Shruthi H Attavar, Mithra N Hegde, Veena Shetty
July-September 2021, 12(3):149-154
DOI:10.4103/denthyp.denthyp_178_20  
Introduction: The key for long-term success in root canal therapy is the effective debridement with chemical irrigants before obturation. The purpose of this study was to compare the antimicrobial effect of sodium hypochlorite and chlorhexidine along with activation using sonic and an ultrasonic device in teeth when used in teeth infected with Enterococcus faecalis. Material and Method: A total of 90 single rooted mandibular premolar were infected with E. faecalis and placed in the incubator for 24 hours .The specimens were divided into six groups as follows: Group I: positive control; Group II: negative control; Group III: sodium hypochlorite + passive ultrasonic activation for 20, 40, and 60 seconds; Group IV: chlorhexidine + passive ultrasonic activation; Group V: sodium hypochlorite + endoactivator; and Group VI: chlorhexidine + endoactivator activation. After disinfection, dentinal shavings were collected using H file and subcultured in brain heart infusion agar (BHI) broth further streaked in brain heart agar plates to check the colony counting. Result: Bonferroni post hoc test was done to compare the significant difference between different experimental groups. Group III showed a significant difference in the antimicrobial activity compared to Group IV, V, and VI with P < 0.05. One-way analysis of variance (ANOVA) analysis was done to analyze the intergroup comparison of the bacterial count at various time intervals (20, 40, and 60 seconds). It was observed that there was a statistically significant difference with P < 0.01 between the time interval of different experimental groups. Conclusion: Within the limitation of this study, sodium hypochlorite along with passive ultrasonic irrigation showed a reduction in E. faecalis count compared to the other irrigating protocols used in the study and the results were statistically significant.
  608 81 -
An In Vitro Study to Compare the Shear Bond Strength of Orthodontic Brackets Bonded to Permanent Teeth by Using Conventional Acid-Etching and Self-Etching Primers
Rabia Bilal
July-September 2021, 12(3):155-160
DOI:10.4103/denthyp.denthyp_41_21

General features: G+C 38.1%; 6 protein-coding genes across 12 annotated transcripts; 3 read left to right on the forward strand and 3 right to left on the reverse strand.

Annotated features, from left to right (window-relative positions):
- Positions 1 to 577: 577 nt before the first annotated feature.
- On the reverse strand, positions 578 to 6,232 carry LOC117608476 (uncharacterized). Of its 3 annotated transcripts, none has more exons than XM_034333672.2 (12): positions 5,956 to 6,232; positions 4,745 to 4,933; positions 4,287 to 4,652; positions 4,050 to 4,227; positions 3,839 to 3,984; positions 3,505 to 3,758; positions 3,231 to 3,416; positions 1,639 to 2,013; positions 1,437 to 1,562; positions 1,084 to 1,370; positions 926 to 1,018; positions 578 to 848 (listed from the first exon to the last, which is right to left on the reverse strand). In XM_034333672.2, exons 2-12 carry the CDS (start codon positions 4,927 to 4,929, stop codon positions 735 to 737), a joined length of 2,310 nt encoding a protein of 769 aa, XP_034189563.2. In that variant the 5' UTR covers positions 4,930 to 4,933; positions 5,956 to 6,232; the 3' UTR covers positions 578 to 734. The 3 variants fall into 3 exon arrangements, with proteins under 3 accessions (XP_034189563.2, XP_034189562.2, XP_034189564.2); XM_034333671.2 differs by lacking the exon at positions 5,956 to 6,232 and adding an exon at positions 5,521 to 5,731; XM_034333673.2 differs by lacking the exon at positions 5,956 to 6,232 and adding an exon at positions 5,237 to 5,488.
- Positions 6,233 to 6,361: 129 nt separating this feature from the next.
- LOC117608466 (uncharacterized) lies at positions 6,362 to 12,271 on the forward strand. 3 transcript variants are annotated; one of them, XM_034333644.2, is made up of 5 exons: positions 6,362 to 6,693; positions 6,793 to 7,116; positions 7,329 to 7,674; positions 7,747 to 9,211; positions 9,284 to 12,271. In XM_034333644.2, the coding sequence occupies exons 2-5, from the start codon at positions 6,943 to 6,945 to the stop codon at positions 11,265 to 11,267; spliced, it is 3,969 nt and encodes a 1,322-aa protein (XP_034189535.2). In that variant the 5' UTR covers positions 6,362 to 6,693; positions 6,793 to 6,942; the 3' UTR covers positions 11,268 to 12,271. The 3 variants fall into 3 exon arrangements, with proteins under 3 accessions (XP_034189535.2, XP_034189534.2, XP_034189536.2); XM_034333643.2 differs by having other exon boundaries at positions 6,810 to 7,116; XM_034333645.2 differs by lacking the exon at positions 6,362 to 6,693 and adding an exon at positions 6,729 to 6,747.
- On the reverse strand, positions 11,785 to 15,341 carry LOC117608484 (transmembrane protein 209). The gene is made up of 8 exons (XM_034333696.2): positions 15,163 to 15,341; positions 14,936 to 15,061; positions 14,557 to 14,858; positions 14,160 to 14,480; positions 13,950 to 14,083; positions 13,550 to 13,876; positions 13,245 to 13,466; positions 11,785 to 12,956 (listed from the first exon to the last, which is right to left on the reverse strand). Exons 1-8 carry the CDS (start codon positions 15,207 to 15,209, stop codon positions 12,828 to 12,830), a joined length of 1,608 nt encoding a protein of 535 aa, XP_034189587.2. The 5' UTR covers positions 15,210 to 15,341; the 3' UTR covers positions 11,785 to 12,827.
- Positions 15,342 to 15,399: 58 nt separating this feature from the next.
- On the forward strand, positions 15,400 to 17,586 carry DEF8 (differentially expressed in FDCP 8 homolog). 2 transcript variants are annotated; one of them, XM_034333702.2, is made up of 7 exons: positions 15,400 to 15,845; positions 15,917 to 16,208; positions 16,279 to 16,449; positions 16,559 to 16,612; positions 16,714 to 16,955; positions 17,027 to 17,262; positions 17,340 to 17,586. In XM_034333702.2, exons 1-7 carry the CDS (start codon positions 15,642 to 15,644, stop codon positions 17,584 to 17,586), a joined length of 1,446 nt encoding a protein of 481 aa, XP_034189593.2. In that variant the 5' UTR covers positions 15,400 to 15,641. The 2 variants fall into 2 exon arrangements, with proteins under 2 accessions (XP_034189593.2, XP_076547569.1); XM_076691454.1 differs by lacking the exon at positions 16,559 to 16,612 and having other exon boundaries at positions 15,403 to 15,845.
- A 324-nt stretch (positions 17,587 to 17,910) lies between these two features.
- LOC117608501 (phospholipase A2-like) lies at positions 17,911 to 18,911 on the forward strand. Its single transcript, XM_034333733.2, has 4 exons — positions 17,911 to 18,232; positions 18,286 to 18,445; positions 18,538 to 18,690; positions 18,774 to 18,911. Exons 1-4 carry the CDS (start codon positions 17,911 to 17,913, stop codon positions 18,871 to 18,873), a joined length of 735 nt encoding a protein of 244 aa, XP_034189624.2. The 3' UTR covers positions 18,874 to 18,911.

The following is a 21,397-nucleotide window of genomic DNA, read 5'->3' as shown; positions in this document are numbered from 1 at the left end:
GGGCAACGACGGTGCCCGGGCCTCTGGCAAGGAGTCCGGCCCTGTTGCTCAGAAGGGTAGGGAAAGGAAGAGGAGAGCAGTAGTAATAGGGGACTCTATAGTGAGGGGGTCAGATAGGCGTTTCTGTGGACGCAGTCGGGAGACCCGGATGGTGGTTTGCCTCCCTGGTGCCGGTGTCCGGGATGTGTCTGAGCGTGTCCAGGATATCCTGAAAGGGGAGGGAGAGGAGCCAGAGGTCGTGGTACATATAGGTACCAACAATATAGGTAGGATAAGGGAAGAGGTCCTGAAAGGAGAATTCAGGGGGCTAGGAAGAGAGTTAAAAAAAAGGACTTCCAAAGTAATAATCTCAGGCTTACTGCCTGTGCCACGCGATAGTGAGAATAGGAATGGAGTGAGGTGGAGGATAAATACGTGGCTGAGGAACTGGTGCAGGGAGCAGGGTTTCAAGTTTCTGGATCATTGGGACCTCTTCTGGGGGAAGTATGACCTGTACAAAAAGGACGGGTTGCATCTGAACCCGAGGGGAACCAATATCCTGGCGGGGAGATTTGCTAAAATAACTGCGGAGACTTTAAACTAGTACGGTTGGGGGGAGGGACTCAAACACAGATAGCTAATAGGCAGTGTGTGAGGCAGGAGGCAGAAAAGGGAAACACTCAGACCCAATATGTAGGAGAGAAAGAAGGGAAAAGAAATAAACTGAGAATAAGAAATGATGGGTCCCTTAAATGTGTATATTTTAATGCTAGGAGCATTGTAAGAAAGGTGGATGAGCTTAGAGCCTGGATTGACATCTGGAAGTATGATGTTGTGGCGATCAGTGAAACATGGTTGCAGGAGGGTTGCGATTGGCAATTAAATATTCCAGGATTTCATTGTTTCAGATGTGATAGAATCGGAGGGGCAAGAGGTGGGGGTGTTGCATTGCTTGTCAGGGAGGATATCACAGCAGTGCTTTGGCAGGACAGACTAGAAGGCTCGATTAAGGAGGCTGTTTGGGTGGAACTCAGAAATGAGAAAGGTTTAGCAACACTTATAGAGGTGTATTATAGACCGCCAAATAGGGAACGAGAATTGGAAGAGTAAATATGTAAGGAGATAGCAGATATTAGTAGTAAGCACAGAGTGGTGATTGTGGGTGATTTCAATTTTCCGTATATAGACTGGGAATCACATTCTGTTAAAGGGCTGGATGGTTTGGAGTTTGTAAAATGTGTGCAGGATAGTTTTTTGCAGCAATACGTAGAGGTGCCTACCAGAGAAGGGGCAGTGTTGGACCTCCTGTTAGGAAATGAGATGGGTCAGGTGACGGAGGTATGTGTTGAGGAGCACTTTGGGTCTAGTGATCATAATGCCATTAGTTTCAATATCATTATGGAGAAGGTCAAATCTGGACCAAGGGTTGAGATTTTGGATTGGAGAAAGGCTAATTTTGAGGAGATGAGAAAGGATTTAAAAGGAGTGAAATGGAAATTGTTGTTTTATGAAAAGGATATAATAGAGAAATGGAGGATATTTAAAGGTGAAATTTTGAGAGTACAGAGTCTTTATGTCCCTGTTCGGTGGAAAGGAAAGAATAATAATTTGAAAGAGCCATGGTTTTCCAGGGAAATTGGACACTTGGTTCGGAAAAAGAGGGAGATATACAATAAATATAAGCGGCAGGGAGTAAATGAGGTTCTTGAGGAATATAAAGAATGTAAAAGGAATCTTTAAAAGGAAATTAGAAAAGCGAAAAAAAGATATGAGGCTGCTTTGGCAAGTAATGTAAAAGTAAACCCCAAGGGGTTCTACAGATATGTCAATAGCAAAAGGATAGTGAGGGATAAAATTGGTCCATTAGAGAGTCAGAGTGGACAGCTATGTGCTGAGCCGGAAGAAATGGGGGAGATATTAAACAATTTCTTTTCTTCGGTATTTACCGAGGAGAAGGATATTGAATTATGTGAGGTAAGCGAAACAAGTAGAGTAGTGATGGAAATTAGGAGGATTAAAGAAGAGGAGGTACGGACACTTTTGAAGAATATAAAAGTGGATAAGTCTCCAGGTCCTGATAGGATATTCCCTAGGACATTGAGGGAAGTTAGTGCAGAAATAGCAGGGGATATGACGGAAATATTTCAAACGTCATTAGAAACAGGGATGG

Objectives: The objective of the present study was to evaluate and compare the bond strength of orthodontic brackets bonded to permanent teeth with a conventional acid-etching and self-etching primer systems. Also, the study aims to evaluate the mode of bond failure after debonding the brackets. Materials and Methods: It was an experimental study. Fifty extracted permanent premolars were collected, checked, and cleaned. Teeth were split equally into two groups, group A and B. Orthodontic brackets were bonded using conventional acid-etching and self-etching primer systems for group A and B, respectively. Shear bond strength (SBS) was measured with a universal testing machine, and the mode of bracket-adhesive failure was determined by using adhesive remnant index (ARI). Data were analyzed with a statistical software. Independent sample t-test was used to compare the SBS and Mann–Whitney U test was used to assess whether there is a significant difference of ARI score between the groups. Results: Although the SBS with self-etching primer was within clinically acceptable range, the overall mean SBS for group A (14.71 MPa) was significantly greater than group B (9.24 MPa) (P = 0.024). There was no significant difference in ARI scores between conventional acid-etching and self-etching groups (P = 0.801). Conclusion: The SBS of the conventional acid-etching was significantly higher than the self-etching primer. The SBS of self-etch was within the acceptable range to withstand the forces of mastication. The majority of the brackets recorded ARI score of 1 indicating a cohesive failure with no significant difference between acid-etch and self-etch groups.